At the well-planning stage target selection usually accounts for drillability. However, during geosteering operations the drilling constraints are not updated and some fixed limits in terms of maximal inclination, dogleg severity, etc., are used instead. We demonstrate a methodology that uses fast physical models of the drilling hydraulics to calculate constraints and costs for geosteering dynamically during an operation.
In field development, many companies have adopted workflows that use ensemble-based methods for decision support. A real-time variation of such a decision support system (DSS) has been recently proposed for geosteering. The DSS is capable of optimization full well trajectories across all realizations of the earth model and can consider multiple objectives and constraints simultaneously. We present a method that makes steady-state hydraulic computations for all possible trajectories ahead-of-bit simultaneously at a low added cost. The output of the computation can provide more precise constraints (geo-pressure margins and cuttings transport) and cost estimates for the DSS.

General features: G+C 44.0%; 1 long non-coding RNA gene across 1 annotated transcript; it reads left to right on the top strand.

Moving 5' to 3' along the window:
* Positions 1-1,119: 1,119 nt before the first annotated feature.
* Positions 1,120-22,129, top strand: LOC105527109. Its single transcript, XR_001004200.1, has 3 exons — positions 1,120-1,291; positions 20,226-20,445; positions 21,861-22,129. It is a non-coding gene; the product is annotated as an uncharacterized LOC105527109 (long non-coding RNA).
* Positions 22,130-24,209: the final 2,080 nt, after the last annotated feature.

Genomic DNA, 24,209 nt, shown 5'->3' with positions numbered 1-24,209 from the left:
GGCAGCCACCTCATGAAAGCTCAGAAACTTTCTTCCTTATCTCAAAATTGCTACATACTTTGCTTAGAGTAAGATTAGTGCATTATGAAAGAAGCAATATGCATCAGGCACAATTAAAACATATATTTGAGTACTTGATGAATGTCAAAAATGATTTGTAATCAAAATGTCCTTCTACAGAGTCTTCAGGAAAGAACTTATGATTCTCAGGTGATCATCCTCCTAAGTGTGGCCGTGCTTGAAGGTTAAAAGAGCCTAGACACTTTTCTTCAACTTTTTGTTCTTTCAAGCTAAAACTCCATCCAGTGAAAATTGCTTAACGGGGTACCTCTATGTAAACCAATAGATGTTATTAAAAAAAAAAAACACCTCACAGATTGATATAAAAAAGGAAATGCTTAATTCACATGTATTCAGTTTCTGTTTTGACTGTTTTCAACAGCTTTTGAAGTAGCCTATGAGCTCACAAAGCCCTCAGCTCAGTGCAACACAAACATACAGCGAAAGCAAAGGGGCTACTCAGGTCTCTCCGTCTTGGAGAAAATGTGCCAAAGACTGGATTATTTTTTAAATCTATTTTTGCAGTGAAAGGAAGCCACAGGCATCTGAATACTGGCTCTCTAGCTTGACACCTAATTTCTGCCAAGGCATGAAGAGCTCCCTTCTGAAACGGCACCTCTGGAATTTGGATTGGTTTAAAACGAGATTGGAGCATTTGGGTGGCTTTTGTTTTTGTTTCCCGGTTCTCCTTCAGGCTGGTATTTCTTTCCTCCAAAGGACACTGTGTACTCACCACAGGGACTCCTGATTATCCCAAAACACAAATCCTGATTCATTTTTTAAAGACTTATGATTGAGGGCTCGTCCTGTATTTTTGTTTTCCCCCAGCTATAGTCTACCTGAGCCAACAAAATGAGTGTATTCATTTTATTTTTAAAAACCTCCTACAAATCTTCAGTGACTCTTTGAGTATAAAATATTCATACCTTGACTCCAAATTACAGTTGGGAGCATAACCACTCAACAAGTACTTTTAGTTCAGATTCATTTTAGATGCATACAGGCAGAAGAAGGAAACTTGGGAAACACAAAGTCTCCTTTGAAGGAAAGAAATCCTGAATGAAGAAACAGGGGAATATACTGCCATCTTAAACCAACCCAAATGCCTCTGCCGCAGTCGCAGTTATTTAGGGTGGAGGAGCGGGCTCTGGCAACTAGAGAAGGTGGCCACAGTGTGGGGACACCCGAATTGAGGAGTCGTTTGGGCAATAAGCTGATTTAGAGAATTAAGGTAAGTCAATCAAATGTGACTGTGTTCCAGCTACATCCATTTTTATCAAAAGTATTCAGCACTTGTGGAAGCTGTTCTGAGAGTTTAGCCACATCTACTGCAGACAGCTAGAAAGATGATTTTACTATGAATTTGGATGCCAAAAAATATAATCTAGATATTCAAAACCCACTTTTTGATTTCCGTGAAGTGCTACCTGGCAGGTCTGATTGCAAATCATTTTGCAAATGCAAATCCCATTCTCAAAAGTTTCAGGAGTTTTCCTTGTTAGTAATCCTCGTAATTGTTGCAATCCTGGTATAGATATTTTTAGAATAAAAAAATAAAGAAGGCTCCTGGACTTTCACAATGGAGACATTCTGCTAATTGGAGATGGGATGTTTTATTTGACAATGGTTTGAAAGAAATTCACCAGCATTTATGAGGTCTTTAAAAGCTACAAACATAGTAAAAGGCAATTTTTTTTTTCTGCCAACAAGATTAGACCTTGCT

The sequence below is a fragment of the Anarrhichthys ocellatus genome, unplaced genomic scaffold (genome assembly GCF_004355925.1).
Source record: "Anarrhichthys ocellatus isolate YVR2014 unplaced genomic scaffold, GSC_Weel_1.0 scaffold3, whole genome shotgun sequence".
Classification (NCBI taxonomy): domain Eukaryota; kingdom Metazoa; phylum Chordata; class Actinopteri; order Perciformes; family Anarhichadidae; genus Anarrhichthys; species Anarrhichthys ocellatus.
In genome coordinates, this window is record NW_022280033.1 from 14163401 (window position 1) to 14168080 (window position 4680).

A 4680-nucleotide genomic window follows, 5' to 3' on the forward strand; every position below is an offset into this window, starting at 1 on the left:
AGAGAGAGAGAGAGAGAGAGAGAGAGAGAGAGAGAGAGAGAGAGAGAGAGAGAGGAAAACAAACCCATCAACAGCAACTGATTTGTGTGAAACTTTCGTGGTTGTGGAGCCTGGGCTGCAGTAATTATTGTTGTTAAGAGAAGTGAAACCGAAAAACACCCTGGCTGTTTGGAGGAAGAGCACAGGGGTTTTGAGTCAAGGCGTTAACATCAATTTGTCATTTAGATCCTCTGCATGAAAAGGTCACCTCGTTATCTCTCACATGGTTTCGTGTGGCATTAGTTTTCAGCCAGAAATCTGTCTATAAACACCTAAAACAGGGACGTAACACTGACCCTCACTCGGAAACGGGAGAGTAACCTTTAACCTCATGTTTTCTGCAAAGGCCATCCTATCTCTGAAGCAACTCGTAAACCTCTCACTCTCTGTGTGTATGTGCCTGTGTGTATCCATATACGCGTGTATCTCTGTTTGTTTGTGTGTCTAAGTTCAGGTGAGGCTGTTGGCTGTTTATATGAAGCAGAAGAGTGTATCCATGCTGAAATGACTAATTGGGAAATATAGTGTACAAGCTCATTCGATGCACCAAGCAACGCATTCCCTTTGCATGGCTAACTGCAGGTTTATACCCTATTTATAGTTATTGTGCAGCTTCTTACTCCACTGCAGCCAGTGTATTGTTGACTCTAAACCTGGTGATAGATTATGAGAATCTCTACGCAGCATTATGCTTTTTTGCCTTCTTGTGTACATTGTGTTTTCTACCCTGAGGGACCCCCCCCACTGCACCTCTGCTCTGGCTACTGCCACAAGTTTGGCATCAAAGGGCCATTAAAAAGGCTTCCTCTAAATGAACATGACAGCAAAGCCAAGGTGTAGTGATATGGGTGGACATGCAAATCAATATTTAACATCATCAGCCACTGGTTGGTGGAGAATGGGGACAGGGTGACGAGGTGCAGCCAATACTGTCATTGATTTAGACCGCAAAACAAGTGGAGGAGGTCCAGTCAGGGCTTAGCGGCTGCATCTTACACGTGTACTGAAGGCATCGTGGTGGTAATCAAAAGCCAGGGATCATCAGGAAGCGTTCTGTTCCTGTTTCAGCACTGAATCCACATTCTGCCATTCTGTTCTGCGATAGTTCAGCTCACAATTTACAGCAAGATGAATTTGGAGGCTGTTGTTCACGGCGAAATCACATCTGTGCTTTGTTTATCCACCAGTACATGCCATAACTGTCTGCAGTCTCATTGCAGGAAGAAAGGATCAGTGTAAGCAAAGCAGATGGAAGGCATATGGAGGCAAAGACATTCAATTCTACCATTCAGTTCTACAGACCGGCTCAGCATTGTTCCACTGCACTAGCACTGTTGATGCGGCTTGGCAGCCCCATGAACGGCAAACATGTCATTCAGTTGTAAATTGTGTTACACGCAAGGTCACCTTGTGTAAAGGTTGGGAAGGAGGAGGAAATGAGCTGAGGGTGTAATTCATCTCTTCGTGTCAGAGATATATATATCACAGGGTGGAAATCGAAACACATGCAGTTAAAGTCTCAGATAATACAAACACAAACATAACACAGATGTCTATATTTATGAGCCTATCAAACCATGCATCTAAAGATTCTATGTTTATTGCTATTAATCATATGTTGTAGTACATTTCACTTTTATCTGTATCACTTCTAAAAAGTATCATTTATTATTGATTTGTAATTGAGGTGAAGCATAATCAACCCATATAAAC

In this paper we focus on verification and testing of the proposed multi-trajectory hydraulic model (MTHM). Discretization of the model acts as a trade-off between the preciseness of the computation and the computational speed. On our benchmark cases, a simulation that computes the hydraulic parameters for all trajectories with acceptable errors is fast enough for real-time geo-steering applications. Furthermore, we present a case based on data from the Norwegian Continental Shelf for which we demonstrate how hydraulic computations would influence the decisions of steering and stopping. Applying the DSS with the MTHM allows to precisely update the allowed steering interval, thus achieving safe operation while maximizing the expected well profit.
We emphasize that integration of the drilling processes modelling as part of the decision support for the geosteering operation enables better decisions. This is facilitated by the digitalization of the oil industry, but still requires development of new approximate models of the drilling processes. This paper demonstrates the MTHM as an initial step towards integration of drilling and geosteering modelling.